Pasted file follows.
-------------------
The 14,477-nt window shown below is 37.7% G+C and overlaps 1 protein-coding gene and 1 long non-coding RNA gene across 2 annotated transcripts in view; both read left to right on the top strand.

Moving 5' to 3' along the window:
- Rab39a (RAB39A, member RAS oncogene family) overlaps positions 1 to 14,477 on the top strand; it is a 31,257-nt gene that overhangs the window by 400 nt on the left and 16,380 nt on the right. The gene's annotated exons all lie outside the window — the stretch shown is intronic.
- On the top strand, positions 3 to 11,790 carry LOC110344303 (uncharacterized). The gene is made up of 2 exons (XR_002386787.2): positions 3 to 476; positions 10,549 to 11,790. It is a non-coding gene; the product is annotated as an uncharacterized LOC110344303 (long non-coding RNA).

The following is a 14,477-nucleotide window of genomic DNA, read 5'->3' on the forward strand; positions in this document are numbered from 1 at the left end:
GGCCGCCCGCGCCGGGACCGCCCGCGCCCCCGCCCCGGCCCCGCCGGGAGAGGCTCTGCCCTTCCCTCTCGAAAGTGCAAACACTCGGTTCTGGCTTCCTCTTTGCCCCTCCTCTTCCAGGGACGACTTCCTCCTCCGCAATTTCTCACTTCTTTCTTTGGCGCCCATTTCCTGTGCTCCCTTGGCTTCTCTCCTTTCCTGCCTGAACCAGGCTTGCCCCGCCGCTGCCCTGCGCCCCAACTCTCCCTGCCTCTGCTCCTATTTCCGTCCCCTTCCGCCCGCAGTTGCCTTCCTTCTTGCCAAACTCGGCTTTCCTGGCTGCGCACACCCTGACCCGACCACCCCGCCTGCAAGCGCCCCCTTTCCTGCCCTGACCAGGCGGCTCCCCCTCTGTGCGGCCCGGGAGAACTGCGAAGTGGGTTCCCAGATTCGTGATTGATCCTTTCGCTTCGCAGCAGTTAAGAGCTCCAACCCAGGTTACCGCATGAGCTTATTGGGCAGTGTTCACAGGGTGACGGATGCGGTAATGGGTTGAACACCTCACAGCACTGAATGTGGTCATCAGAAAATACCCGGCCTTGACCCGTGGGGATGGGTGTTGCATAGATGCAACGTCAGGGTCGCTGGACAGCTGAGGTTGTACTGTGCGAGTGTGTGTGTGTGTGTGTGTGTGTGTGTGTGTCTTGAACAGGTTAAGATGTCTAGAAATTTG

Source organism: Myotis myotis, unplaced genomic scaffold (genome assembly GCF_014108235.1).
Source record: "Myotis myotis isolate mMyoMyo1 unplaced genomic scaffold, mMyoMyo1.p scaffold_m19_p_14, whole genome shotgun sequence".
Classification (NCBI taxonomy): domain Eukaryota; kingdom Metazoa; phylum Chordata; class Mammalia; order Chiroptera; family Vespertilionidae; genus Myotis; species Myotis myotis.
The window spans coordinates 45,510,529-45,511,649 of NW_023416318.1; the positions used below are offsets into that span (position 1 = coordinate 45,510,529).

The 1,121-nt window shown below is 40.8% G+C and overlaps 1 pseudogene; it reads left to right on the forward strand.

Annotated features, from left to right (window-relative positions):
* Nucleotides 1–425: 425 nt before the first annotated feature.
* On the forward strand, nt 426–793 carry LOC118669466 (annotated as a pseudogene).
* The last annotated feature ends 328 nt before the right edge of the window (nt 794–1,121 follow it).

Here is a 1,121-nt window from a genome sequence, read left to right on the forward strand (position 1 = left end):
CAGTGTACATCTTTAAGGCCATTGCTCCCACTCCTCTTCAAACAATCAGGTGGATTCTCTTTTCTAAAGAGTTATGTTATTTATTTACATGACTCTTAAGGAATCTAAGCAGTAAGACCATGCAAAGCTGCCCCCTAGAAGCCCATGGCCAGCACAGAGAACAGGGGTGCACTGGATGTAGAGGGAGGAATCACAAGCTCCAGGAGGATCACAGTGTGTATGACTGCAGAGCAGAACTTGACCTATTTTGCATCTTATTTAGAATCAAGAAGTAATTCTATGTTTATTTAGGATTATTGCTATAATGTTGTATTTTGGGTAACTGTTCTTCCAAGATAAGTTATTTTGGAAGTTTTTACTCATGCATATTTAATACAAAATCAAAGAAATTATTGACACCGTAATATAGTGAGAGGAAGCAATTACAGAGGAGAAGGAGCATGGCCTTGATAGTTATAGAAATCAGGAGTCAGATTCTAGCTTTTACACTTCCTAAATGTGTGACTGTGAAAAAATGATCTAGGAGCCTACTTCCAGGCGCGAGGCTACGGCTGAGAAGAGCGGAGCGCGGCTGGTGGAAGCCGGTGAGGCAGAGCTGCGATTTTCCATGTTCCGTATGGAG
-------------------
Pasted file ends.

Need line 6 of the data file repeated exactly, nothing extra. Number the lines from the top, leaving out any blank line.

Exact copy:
GGCCGCCCGCGCCGGGACCGCCCGCGCCCCCGCCCCGGCCCCGCCGGGAGAGGCTCTGCCCTTCCCTCTCGAAAGTGCAAACACTCGGTTCTGGCTTCCTCTTTGCCCCTCCTCTTCCAGGGACGACTTCCTCCTCCGCAATTTCTCACTTCTTTCTTTGGCGCCCATTTCCTGTGCTCCCTTGGCTTCTCTCCTTTCCTGCCTGAACCAGGCTTGCCCCGCCGCTGCCCTGCGCCCCAACTCTCCCTGCCTCTGCTCCTATTTCCGTCCCCTTCCGCCCGCAGTTGCCTTCCTTCTTGCCAAACTCGGCTTTCCTGGCTGCGCACACCCTGACCCGACCACCCCGCCTGCAAGCGCCCCCTTTCCTGCCCTGACCAGGCGGCTCCCCCTCTGTGCGGCCCGGGAGAACTGCGAAGTGGGTTCCCAGATTCGTGATTGATCCTTTCGCTTCGCAGCAGTTAAGAGCTCCAACCCAGGTTACCGCATGAGCTTATTGGGCAGTGTTCACAGGGTGACGGATGCGGTAATGGGTTGAACACCTCACAGCACTGAATGTGGTCATCAGAAAATACCCGGCCTTGACCCGTGGGGATGGGTGTTGCATAGATGCAACGTCAGGGTCGCTGGACAGCTGAGGTTGTACTGTGCGAGTGTGTGTGTGTGTGTGTGTGTGTGTGTGTGTCTTGAACAGGTTAAGATGTCTAGAAATTTG